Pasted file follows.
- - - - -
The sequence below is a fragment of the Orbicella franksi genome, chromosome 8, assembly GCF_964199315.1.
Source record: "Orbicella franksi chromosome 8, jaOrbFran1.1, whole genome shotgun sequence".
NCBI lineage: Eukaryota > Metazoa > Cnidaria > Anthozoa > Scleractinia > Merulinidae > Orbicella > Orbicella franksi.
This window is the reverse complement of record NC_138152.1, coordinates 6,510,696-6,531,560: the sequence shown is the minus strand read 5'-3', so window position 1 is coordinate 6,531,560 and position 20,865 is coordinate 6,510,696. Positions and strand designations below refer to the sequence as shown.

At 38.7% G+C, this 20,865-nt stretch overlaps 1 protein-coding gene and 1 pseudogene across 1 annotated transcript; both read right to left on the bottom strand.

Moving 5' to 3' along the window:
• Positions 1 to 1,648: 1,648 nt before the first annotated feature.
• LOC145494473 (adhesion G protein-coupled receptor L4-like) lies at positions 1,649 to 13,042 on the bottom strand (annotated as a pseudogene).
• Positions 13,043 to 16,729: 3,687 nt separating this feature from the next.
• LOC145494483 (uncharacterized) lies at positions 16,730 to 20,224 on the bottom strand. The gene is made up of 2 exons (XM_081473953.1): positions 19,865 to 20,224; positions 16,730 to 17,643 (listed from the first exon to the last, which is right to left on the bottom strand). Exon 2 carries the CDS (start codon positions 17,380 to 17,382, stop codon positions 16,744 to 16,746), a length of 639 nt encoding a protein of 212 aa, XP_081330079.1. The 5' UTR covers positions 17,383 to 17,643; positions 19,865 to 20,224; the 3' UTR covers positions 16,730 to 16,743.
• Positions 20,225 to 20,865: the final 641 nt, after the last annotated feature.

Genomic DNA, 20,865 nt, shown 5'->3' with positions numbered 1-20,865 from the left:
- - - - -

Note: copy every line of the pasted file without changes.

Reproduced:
The sequence below is a fragment of the Orbicella franksi genome, chromosome 8, assembly GCF_964199315.1.
Source record: "Orbicella franksi chromosome 8, jaOrbFran1.1, whole genome shotgun sequence".
NCBI lineage: Eukaryota > Metazoa > Cnidaria > Anthozoa > Scleractinia > Merulinidae > Orbicella > Orbicella franksi.
This window is the reverse complement of record NC_138152.1, coordinates 6,510,696-6,531,560: the sequence shown is the minus strand read 5'-3', so window position 1 is coordinate 6,531,560 and position 20,865 is coordinate 6,510,696. Positions and strand designations below refer to the sequence as shown.

At 38.7% G+C, this 20,865-nt stretch overlaps 1 protein-coding gene and 1 pseudogene across 1 annotated transcript; both read right to left on the bottom strand.

Moving 5' to 3' along the window:
• Positions 1 to 1,648: 1,648 nt before the first annotated feature.
• LOC145494473 (adhesion G protein-coupled receptor L4-like) lies at positions 1,649 to 13,042 on the bottom strand (annotated as a pseudogene).
• Positions 13,043 to 16,729: 3,687 nt separating this feature from the next.
• LOC145494483 (uncharacterized) lies at positions 16,730 to 20,224 on the bottom strand. The gene is made up of 2 exons (XM_081473953.1): positions 19,865 to 20,224; positions 16,730 to 17,643 (listed from the first exon to the last, which is right to left on the bottom strand). Exon 2 carries the CDS (start codon positions 17,380 to 17,382, stop codon positions 16,744 to 16,746), a length of 639 nt encoding a protein of 212 aa, XP_081330079.1. The 5' UTR covers positions 17,383 to 17,643; positions 19,865 to 20,224; the 3' UTR covers positions 16,730 to 16,743.
• Positions 20,225 to 20,865: the final 641 nt, after the last annotated feature.

Genomic DNA, 20,865 nt, shown 5'->3' with positions numbered 1-20,865 from the left: